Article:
It's Rosh Hashanah, the Jewish new year; any Jew will tell you that it's a very important holiday for anyone who subscribes to the religion. I have been asked if I would like to go to services tomorrow - my response, verbatim: "Will there be lunch involved?*" You may find this tasteless - it's a religious service, after all. But considering that in the last ten years I haven't even considered going to services, it's a minor victory for the faith. My inner [insert hard-hitting journalist] tells me the obvious follow-up question is, "Why haven't you been to services in ten years?"

That's right kids, buckle up. We're gettin' into the Jewish thing. Prepare for some complaining.

*This question is VERY Jewish and is perhaps is an indicator that I should go.

I grew up Jewish in an extremely conservative Christian area. This experience, for those of you who did not share it with me, feels something akin to being trapped on one side of one-way mirror, watching everyone else have a party without you. And when you start banging on the mirror, trying to let them know what's up, the smug little brats turn towards the noise and start pelting you with eggs. Overdramatic, sure, but everything's overdramatic when you're a child. Correction, everything's overdramatic when you're an overdramatic child.* Still, I maintain to this day that I was in the right.

*This sentence would seem to imply that I am no longer overdramatic. This sentence would be lying.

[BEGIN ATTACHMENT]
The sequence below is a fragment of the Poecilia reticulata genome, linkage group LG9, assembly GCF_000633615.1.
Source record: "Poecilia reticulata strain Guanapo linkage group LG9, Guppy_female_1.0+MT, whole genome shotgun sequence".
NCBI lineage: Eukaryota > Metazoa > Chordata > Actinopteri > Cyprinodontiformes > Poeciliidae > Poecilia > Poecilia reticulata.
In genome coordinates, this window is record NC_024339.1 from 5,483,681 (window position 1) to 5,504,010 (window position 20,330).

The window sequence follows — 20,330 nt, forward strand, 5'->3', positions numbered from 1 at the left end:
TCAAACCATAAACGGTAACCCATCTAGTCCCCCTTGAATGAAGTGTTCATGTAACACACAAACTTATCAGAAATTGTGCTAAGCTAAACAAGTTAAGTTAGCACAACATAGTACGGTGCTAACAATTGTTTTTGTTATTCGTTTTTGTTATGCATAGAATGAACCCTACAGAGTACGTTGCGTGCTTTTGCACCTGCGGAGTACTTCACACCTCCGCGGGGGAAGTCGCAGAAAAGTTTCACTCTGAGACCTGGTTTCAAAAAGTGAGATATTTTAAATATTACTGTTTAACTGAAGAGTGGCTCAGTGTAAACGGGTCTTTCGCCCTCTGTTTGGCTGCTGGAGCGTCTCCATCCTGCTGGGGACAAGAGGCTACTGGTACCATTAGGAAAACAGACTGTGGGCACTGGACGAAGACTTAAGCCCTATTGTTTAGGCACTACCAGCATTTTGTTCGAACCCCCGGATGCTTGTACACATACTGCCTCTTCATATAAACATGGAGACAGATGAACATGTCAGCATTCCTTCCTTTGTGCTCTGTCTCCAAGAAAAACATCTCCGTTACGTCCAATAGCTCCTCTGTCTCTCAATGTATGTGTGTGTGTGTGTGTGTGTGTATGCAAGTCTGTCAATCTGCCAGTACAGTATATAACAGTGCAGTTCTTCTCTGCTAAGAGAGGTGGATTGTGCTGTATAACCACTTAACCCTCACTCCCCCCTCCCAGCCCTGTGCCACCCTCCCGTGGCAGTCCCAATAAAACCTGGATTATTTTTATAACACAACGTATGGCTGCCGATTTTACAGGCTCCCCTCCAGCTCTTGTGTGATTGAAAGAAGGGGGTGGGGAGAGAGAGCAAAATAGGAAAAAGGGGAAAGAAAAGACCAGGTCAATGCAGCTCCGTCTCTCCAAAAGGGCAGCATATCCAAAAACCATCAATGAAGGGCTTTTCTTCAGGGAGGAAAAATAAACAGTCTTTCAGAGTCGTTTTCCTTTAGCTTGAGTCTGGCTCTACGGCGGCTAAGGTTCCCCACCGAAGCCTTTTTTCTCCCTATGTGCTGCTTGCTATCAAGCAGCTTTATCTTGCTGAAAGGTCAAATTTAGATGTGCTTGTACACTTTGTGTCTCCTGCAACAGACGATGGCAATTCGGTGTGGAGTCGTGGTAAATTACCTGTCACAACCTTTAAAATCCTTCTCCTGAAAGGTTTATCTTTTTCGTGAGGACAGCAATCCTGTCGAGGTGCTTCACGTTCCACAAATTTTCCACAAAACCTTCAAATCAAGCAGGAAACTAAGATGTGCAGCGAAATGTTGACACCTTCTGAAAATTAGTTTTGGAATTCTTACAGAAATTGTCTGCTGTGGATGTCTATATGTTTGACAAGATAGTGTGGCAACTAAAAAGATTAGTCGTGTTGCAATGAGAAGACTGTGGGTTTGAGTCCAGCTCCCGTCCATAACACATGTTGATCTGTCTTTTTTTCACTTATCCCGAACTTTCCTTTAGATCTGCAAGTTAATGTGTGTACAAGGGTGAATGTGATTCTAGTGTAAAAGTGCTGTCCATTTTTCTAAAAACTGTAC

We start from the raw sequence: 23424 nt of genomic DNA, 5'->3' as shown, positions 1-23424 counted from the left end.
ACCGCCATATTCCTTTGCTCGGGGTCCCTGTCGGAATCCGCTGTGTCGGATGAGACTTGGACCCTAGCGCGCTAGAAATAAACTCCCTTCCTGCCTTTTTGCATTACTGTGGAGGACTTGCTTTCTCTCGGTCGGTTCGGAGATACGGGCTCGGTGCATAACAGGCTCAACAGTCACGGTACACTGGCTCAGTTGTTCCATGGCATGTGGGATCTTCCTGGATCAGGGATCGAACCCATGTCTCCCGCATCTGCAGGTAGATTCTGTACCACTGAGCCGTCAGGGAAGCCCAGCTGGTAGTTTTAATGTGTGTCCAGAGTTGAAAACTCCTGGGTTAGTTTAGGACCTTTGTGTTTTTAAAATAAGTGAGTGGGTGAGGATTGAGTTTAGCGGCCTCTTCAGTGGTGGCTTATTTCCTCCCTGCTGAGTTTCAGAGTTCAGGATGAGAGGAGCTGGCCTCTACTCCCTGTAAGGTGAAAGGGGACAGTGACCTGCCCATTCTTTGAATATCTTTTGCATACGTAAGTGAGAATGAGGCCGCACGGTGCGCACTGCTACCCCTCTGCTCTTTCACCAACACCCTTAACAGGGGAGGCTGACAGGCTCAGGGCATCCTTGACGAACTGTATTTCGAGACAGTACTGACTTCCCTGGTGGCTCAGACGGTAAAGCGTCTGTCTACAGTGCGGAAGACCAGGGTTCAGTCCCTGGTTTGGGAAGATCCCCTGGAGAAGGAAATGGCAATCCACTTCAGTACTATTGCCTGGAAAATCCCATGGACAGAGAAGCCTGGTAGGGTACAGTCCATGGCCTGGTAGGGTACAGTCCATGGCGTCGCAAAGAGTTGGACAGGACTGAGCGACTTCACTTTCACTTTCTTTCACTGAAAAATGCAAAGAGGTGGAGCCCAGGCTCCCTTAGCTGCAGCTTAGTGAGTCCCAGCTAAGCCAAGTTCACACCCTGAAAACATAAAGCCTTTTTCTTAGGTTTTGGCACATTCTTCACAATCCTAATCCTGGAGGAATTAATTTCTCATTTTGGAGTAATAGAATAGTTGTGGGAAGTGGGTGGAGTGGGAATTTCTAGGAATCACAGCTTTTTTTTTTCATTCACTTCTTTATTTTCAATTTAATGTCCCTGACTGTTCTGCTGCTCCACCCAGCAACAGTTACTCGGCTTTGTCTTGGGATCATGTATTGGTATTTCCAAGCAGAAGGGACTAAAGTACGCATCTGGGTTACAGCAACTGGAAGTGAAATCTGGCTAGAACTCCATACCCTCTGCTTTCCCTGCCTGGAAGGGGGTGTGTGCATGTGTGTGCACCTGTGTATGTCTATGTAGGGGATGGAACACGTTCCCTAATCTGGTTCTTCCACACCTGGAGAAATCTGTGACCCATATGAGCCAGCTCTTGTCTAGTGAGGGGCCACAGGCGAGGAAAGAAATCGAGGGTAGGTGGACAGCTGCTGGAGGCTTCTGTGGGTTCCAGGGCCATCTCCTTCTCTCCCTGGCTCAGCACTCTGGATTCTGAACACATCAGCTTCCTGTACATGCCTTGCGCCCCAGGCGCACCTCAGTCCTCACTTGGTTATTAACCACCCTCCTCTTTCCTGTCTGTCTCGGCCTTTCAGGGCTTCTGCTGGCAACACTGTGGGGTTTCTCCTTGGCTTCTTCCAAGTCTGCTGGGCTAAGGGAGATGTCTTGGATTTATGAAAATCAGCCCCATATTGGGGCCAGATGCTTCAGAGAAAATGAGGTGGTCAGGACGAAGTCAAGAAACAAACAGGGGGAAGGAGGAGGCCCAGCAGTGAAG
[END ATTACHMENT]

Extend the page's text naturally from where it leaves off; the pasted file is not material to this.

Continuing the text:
It starts young. Kids are dumb, and they can be mean without knowing it. It would seem, based on my experience, that they don't have the mental capability to feel empathy. Or maybe it was just the kids around me. No, wait... it was the adults too. That is, perhaps, the most frustrating part of it all. One of my two biggest pet peeves in the world is adults who act like children, and maybe this contributed to that.* I have a running log in my head of some of the incidents that were an affront to me. Let's begin, shall we?

*The other is when someone opens a can of soda, takes one or two sips, and then leaves it on the counter where it immediately gets flat and is wasted. WHAT'S WRONG WITH YOU? Have you no decency??

In kindergarden I first got a taste of how completely oblivious people were to the mere idea of inclusiveness when were all given Christmas Trees to color. It seems it had not occurred to anyone that someone might not celebrate Christmas. Then, in second grade we had a "Christmas Concert" where we sang all Christmas songs. I asked the music teacher if we would sing any Hanukkah songs. "Well", she sighed, "Light the Candles All Around the World is sort of a Hanukkah song." "Uh, no bitch, it is not" I didn't say; I was a nice boy.* In fifth grade we had a Christmas party that included games like "stuff the Santa" and "guess the Christmas song". I was recently told by a friend (shout-out to my homegirl Katrina!) that she distinctly remembers me being deeply upset and as a fifth-grader she thought, "yeah, that isn't really fair". I boycotted that Christmas party. I sat out in the hall, against the lockers. NOBODY cared. No teacher came out to talk to me. Nary a peep. Nary!

*But seriously it isn't.